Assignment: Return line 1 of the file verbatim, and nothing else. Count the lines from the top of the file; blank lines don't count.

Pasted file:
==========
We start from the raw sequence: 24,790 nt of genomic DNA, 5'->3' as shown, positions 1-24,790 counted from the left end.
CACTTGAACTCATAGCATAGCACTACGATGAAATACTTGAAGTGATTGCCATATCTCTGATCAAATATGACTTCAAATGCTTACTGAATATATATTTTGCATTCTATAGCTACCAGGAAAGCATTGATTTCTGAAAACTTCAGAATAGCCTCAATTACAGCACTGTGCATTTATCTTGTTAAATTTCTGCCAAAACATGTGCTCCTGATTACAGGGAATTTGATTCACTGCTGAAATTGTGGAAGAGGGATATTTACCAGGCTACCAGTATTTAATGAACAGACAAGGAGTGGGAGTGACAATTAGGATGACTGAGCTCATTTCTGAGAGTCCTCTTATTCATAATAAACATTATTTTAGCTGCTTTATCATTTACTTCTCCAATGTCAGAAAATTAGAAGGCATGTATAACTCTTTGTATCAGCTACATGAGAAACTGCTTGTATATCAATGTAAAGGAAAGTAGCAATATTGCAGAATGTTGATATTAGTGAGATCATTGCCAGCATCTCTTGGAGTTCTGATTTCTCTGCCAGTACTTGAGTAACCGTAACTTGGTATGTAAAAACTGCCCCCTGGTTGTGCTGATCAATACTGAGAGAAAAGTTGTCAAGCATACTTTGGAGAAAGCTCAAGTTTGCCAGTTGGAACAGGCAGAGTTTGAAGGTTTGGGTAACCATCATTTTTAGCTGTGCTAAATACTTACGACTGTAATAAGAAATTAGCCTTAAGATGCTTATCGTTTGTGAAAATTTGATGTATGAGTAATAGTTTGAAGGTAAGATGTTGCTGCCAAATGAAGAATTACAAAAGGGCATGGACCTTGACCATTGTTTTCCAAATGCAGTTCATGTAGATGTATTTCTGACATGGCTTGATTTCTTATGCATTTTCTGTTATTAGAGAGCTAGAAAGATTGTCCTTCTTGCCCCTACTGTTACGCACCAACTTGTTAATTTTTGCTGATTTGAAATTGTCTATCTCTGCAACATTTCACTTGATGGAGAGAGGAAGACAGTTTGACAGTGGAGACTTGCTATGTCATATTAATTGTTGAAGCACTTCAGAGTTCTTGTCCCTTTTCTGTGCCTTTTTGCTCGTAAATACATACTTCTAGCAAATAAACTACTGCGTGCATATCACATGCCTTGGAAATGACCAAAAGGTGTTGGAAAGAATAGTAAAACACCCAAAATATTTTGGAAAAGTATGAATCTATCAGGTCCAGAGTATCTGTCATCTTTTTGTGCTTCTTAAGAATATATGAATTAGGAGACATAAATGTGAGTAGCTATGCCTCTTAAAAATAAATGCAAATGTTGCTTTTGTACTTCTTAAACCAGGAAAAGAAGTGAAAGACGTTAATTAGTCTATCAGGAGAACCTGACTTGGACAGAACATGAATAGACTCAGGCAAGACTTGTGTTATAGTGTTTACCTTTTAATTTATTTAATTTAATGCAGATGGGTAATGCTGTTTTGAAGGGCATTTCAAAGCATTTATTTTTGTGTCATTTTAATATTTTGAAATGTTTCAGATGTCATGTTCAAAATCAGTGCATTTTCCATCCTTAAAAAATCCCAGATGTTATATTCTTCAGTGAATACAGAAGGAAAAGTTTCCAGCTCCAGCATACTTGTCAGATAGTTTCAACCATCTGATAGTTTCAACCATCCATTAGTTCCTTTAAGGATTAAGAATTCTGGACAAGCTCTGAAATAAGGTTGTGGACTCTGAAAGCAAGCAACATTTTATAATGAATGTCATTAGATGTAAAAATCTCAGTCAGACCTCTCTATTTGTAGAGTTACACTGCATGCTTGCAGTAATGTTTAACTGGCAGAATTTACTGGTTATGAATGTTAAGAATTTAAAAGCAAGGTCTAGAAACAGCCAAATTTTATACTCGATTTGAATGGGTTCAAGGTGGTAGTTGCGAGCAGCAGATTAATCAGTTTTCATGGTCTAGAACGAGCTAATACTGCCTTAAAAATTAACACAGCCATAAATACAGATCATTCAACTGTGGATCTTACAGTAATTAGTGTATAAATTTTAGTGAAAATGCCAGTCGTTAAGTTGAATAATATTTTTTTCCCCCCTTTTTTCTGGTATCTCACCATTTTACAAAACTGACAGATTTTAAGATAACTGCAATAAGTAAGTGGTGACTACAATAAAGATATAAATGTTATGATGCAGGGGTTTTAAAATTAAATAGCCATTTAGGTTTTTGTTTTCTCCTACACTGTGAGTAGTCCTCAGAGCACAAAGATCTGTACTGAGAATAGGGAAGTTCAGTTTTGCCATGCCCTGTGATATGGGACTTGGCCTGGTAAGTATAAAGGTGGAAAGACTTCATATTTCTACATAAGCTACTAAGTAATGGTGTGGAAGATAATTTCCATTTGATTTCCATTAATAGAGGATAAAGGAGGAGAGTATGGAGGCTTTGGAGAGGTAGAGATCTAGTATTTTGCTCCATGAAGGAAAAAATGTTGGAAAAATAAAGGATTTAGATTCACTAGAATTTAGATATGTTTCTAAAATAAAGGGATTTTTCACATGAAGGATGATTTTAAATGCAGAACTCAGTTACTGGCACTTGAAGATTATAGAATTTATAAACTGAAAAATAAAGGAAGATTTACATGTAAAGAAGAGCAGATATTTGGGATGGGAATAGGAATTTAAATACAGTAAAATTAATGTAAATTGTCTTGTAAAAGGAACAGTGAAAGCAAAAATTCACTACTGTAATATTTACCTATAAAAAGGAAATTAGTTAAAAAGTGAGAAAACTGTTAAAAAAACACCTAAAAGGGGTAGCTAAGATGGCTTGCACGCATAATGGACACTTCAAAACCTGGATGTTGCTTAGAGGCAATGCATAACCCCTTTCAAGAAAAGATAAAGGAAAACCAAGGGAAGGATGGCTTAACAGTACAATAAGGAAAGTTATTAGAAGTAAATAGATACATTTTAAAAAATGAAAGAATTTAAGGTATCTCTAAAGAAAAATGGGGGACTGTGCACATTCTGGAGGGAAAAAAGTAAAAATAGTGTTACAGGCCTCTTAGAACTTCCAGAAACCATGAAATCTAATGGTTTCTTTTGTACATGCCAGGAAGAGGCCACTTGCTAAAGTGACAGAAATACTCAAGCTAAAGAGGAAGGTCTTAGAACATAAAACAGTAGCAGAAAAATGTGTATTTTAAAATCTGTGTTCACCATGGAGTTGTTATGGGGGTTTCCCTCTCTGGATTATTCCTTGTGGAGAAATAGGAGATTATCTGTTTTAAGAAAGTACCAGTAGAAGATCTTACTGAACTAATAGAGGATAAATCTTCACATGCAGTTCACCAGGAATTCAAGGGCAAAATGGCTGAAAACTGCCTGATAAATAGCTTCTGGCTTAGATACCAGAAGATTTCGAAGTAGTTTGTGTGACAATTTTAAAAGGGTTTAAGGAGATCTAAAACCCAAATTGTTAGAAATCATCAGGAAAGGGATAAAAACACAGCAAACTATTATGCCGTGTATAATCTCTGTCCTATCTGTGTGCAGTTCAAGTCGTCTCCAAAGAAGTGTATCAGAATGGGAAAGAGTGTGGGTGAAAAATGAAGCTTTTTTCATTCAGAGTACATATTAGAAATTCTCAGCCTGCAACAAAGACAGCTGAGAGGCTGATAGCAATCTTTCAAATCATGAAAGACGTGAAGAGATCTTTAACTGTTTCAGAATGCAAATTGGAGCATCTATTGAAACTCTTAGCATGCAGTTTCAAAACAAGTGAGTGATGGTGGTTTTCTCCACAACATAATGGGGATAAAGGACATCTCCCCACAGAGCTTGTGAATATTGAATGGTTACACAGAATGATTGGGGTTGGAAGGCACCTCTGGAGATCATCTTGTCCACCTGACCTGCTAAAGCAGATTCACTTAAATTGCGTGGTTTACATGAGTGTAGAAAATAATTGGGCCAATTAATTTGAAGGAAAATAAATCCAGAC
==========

We start from the raw sequence: 24,790 nt of genomic DNA, 5'->3' as shown, positions 1-24,790 counted from the left end.